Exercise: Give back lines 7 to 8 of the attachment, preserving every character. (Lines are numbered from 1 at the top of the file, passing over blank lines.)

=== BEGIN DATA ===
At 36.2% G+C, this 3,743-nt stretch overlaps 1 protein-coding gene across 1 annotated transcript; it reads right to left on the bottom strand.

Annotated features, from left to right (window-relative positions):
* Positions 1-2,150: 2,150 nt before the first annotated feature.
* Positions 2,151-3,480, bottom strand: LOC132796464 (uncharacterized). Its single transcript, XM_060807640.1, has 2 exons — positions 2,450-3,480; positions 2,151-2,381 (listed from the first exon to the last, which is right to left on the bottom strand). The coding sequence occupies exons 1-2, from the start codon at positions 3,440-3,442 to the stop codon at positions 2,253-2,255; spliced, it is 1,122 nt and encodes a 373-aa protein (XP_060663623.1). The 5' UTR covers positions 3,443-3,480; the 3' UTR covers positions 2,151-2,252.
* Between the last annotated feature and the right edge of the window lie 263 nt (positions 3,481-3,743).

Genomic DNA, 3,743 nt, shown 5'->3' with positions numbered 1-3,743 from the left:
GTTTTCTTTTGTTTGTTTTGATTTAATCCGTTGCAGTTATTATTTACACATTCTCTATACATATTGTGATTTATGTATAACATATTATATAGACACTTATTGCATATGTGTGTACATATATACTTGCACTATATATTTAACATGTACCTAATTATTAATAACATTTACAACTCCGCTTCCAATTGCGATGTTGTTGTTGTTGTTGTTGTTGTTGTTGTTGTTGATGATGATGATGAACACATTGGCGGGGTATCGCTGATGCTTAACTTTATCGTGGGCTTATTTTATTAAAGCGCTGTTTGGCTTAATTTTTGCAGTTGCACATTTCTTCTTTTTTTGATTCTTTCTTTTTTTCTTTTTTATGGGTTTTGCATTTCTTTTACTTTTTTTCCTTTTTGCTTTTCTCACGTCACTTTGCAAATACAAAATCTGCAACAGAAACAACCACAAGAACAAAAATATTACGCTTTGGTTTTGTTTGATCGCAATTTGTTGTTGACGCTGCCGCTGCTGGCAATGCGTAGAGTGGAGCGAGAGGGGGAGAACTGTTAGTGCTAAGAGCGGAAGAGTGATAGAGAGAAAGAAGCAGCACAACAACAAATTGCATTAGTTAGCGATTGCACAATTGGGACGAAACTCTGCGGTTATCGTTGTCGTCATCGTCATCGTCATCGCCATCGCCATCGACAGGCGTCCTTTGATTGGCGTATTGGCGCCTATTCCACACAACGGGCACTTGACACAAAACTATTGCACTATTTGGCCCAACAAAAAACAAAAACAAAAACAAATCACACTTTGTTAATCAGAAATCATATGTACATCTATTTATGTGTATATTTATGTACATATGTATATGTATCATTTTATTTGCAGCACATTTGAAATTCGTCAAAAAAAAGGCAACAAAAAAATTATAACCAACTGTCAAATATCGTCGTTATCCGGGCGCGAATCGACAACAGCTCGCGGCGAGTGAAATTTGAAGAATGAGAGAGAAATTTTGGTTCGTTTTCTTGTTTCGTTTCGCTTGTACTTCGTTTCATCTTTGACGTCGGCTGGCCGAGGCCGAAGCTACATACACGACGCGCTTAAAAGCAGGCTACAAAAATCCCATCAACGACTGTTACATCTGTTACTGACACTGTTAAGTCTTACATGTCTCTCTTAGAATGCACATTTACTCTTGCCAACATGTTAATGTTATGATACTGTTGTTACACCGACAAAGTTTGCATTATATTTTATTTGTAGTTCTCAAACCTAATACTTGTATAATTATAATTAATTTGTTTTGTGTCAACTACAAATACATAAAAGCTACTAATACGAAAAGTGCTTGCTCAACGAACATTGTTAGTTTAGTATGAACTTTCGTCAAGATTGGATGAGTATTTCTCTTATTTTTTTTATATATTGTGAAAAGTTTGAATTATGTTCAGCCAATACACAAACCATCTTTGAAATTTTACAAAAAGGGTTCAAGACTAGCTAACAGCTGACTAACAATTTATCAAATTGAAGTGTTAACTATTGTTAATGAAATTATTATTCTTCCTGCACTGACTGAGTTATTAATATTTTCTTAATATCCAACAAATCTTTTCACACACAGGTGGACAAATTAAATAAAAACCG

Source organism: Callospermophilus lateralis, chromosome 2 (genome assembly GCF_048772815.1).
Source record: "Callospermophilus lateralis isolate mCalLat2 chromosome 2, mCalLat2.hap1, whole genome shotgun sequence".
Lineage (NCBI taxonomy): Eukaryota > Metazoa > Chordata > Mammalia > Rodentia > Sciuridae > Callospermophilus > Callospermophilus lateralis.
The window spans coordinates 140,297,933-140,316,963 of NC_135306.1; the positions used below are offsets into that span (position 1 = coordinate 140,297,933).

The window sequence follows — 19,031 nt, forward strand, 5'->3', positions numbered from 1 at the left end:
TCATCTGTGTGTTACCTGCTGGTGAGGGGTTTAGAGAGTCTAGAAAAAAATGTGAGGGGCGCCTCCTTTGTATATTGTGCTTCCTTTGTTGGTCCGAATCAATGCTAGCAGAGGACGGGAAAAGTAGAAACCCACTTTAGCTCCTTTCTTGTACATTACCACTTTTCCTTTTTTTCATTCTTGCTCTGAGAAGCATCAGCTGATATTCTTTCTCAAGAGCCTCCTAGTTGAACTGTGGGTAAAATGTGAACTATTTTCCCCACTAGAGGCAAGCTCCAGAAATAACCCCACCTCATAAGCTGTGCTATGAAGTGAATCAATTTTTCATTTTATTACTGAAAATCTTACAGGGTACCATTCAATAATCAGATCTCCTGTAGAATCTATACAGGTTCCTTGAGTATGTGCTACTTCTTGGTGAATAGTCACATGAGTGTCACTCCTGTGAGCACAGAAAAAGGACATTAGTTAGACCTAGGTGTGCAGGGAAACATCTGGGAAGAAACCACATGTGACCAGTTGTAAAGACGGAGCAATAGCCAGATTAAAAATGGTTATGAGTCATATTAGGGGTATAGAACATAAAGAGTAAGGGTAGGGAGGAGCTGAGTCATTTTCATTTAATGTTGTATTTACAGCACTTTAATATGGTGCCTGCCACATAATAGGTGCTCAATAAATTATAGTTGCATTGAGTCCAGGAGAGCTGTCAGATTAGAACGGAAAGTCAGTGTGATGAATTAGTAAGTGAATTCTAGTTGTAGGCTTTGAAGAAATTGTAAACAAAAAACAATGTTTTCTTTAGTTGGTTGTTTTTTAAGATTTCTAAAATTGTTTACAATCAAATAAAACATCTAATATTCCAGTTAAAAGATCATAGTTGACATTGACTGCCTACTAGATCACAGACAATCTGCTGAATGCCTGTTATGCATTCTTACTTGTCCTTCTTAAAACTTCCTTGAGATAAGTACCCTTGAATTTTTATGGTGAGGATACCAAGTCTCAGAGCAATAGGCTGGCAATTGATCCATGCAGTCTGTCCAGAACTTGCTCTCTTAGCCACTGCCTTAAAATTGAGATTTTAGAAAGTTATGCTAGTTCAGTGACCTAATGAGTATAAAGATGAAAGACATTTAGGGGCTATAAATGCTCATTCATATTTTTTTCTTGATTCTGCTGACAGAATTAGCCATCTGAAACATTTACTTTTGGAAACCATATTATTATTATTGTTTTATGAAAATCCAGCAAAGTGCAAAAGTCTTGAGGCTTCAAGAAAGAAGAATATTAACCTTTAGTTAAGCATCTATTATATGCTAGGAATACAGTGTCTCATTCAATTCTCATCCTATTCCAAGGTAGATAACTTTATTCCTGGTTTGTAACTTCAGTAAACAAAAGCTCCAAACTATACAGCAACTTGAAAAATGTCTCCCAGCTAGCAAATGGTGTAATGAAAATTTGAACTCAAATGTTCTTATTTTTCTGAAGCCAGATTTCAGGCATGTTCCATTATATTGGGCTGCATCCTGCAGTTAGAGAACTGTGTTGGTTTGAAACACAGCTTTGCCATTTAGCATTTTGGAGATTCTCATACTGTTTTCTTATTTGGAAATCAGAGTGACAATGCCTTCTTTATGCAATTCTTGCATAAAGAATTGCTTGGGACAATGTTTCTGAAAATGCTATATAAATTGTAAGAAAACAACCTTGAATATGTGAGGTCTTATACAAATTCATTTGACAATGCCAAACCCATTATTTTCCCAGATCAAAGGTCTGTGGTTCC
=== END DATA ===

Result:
GTTTTCTTTTGTTTGTTTTGATTTAATCCGTTGCAGTTATTATTTACACATTCTCTATACATATTGTGATTTATGTATAACATATTATATAGACACTTATTGCATATGTGTGTACATATATACTTGCACTATATATTTAACATGTACCTAATTATTAATAACATTTACAACTCCGCTTCCAATTGCGATGTTGTTGTTGTTGTTGTTGTTGTTGTTGTTGTTGATGATGATGATGAACACATTGGCGGGGTATCGCTGATGCTTAACTTTATCGTGGGCTTATTTTATTAAAGCGCTGTTTGGCTTAATTTTTGCAGTTGCACATTTCTTCTTTTTTTGATTCTTTCTTTTTTTCTTTTTTATGGGTTTTGCATTTCTTTTACTTTTTTTCCTTTTTGCTTTTCTCACGTCACTTTGCAAATACAAAATCTGCAACAGAAACAACCACAAGAACAAAAATATTACGCTTTGGTTTTGTTTGATCGCAATTTGTTGTTGACGCTGCCGCTGCTGGCAATGCGTAGAGTGGAGCGAGAGGGGGAGAACTGTTAGTGCTAAGAGCGGAAGAGTGATAGAGAGAAAGAAGCAGCACAACAACAAATTGCATTAGTTAGCGATTGCACAATTGGGACGAAACTCTGCGGTTATCGTTGTCGTCATCGTCATCGTCATCGCCATCGCCATCGACAGGCGTCCTTTGATTGGCGTATTGGCGCCTATTCCACACAACGGGCACTTGACACAAAACTATTGCACTATTTGGCCCAACAAAAAACAAAAACAAAAACAAATCACACTTTGTTAATCAGAAATCATATGTACATCTATTTATGTGTATATTTATGTACATATGTATATGTATCATTTTATTTGCAGCACATTTGAAATTCGTCAAAAAAAAGGCAACAAAAAAATTATAACCAACTGTCAAATATCGTCGTTATCCGGGCGCGAATCGACAACAGCTCGCGGCGAGTGAAATTTGAAGAATGAGAGAGAAATTTTGGTTCGTTTTCTTGTTTCGTTTCGCTTGTACTTCGTTTCATCTTTGACGTCGGCTGGCCGAGGCCGAAGCTACATACACGACGCGCTTAAAAGCAGGCTACAAAAATCCCATCAACGACTGTTACATCTGTTACTGACACTGTTAAGTCTTACATGTCTCTCTTAGAATGCACATTTACTCTTGCCAACATGTTAATGTTATGATACTGTTGTTACACCGACAAAGTTTGCATTATATTTTATTTGTAGTTCTCAAACCTAATACTTGTATAATTATAATTAATTTGTTTTGTGTCAACTACAAATACATAAAAGCTACTAATACGAAAAGTGCTTGCTCAACGAACATTGTTAGTTTAGTATGAACTTTCGTCAAGATTGGATGAGTATTTCTCTTATTTTTTTTATATATTGTGAAAAGTTTGAATTATGTTCAGCCAATACACAAACCATCTTTGAAATTTTACAAAAAGGGTTCAAGACTAGCTAACAGCTGACTAACAATTTATCAAATTGAAGTGTTAACTATTGTTAATGAAATTATTATTCTTCCTGCACTGACTGAGTTATTAATATTTTCTTAATATCCAACAAATCTTTTCACACACAGGTGGACAAATTAAATAAAAACCG

Source organism: Callospermophilus lateralis, chromosome 2 (genome assembly GCF_048772815.1).